Saturday, July 17, 2010

He's 25, she's 15, and they're dating. What's wrong with that?

So if your daughter asked that question, what would you say?

The answer to me isn't obvious -- and by that I mean that there's so much wrong with the situation that it's hard to know where to begin.

<pause>

OK, let's start with the imbalance of power. A 15-year-old can't sign a check, can't have a bank account, can't get a job. Good grief, you can't even get a driver license in California at 15!

Then there's the imablance in life experience. A 25-year-old guy has lived nearly twice as long as the 15-year-old. The guy could have been in the Army or the Marines for seven years already (or three years into his Ph.D studies), and she's still in high school! What do they have in common? How can they have anything like a normal dating relationship?

We once went to a seminar titled "When an Adolescent Invades Your Home," and the instructor pointed out that the lights aren't really on for a significant part of the time until they get to be ten or twelve years old. So let's say it's 10. The 15 year old has had 5 years of life with the lights on, but the 25-year-old has had 20 -- that's a 4:1 ratio.

Suppose the guy was 40 and the girl was 15 -- i.e., he's old enough to be her father. What would your objections be to such a "dating" relationship? The total imbalance in life experience, power, perspective, etc., right? What's different if he's 25?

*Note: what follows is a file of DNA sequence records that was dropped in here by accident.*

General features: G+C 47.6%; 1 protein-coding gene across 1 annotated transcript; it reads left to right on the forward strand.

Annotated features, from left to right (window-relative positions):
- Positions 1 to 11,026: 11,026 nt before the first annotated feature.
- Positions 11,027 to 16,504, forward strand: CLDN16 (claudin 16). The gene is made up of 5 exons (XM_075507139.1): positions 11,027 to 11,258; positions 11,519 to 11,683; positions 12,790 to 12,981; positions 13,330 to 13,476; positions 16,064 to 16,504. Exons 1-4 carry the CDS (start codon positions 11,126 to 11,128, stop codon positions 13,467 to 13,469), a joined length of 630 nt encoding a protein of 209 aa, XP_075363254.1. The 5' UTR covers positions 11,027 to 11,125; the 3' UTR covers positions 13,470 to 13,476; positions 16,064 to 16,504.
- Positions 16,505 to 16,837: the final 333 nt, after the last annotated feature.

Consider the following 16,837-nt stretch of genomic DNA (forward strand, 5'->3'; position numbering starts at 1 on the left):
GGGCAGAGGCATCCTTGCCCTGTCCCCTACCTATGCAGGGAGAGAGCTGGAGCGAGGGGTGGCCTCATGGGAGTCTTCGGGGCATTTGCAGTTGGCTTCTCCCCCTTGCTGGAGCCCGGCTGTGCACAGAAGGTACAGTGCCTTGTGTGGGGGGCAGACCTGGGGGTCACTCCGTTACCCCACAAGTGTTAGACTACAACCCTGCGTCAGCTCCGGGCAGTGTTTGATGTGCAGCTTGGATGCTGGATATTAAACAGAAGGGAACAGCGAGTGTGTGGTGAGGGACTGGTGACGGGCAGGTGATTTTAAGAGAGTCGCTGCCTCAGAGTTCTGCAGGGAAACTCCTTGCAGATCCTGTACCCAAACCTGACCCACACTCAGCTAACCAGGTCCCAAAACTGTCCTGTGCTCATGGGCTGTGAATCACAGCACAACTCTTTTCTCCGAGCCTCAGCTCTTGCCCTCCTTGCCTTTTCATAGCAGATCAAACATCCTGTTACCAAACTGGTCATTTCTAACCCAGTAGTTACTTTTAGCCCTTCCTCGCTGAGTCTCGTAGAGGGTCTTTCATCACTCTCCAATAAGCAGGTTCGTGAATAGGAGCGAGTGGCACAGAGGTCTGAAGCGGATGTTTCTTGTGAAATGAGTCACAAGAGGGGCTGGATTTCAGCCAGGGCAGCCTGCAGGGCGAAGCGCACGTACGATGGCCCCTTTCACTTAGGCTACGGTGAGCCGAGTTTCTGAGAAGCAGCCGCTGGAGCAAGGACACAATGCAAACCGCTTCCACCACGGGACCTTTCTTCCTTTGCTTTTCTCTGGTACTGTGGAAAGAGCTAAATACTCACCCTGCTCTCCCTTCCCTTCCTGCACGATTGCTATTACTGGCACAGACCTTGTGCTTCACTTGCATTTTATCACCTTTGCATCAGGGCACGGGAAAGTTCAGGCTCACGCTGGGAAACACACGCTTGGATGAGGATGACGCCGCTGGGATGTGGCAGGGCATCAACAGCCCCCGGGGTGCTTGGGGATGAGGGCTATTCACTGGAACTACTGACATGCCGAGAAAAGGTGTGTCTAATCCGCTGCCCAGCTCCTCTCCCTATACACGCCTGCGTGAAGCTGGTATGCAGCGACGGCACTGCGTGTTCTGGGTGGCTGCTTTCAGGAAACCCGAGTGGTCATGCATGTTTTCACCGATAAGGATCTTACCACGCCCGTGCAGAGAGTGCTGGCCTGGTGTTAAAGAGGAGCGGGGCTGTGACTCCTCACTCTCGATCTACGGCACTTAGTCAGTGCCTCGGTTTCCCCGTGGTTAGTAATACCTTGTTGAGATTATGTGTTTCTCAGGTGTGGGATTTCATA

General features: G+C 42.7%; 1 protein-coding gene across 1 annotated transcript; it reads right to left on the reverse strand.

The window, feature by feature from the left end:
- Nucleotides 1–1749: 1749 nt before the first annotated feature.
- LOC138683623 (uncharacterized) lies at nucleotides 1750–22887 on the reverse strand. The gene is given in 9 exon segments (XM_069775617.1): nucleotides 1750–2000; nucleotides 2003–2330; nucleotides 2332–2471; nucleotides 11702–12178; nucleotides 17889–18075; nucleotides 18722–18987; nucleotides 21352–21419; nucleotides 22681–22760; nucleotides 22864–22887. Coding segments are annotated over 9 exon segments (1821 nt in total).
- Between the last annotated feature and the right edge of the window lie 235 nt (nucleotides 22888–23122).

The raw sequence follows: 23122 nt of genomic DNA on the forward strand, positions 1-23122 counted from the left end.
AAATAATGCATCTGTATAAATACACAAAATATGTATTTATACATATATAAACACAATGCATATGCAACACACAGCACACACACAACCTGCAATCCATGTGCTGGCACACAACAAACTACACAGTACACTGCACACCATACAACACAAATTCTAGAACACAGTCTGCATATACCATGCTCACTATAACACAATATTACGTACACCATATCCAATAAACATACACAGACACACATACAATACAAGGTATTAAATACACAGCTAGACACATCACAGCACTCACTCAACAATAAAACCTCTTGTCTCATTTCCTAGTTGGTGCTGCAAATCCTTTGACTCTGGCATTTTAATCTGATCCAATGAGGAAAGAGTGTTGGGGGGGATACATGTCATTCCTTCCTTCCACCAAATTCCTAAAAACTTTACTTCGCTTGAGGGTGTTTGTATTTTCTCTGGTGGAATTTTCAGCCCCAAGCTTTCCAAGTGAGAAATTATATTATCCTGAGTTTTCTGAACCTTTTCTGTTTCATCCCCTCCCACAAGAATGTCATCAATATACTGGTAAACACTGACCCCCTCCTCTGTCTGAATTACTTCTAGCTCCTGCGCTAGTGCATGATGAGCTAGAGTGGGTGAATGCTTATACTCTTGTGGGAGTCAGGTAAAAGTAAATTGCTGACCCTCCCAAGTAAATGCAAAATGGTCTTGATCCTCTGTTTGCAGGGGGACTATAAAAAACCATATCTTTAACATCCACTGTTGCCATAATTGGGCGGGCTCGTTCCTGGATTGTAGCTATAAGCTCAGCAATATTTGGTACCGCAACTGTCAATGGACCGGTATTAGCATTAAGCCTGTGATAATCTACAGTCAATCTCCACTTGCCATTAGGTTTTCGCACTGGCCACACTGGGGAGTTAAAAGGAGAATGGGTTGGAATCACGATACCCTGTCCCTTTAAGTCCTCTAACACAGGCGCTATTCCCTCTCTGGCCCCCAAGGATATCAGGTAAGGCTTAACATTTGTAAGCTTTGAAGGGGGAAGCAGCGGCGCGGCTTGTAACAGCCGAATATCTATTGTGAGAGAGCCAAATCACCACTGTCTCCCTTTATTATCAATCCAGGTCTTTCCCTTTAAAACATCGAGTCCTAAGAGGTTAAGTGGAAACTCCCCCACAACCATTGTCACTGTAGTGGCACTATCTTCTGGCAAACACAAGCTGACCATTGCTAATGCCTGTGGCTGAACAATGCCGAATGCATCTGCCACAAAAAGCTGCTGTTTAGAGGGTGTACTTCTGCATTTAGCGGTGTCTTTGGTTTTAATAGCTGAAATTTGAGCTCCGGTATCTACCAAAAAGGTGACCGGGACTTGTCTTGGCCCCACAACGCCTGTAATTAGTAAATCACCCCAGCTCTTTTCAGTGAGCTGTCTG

I also would have to wonder what a 25-year-old man wants from a dating relationship with 15-year-old girl (besides the obvious I mean). And what kind of 35-year-old he'll be. Will he still be interested in the same topics as teenaged girls? I mean, is his social, psychological, spiritual, intellectual growth simply delayed, or has it come to a halt?

Now I recognize that I'm speaking from a particular cultural perspective, and that Mary the mother of Jesus was likely a teen-ager whereas Joseph her husband was likely much older. But in those days high school hadn't been invented, women didn't go to college, etc. Come to think of it, I don't think dating had been invented. And in those days the "He's 25, she's 15" was just fine. So at the risk of coming off like a western chauvanist, I'll say that if you want your 15-year-old daughter to live in a world like that, it's not incongruous to say it's fine for her to date a 25-year-old man.

But I want each of my daughters to have the opportunity to pursue her academic career, find and develop her vocation, and have a husband that will be a good match for her. Being in high school and having a 25-year-old boyfriend is not in line with that trajectory and is frankly rather creepy.

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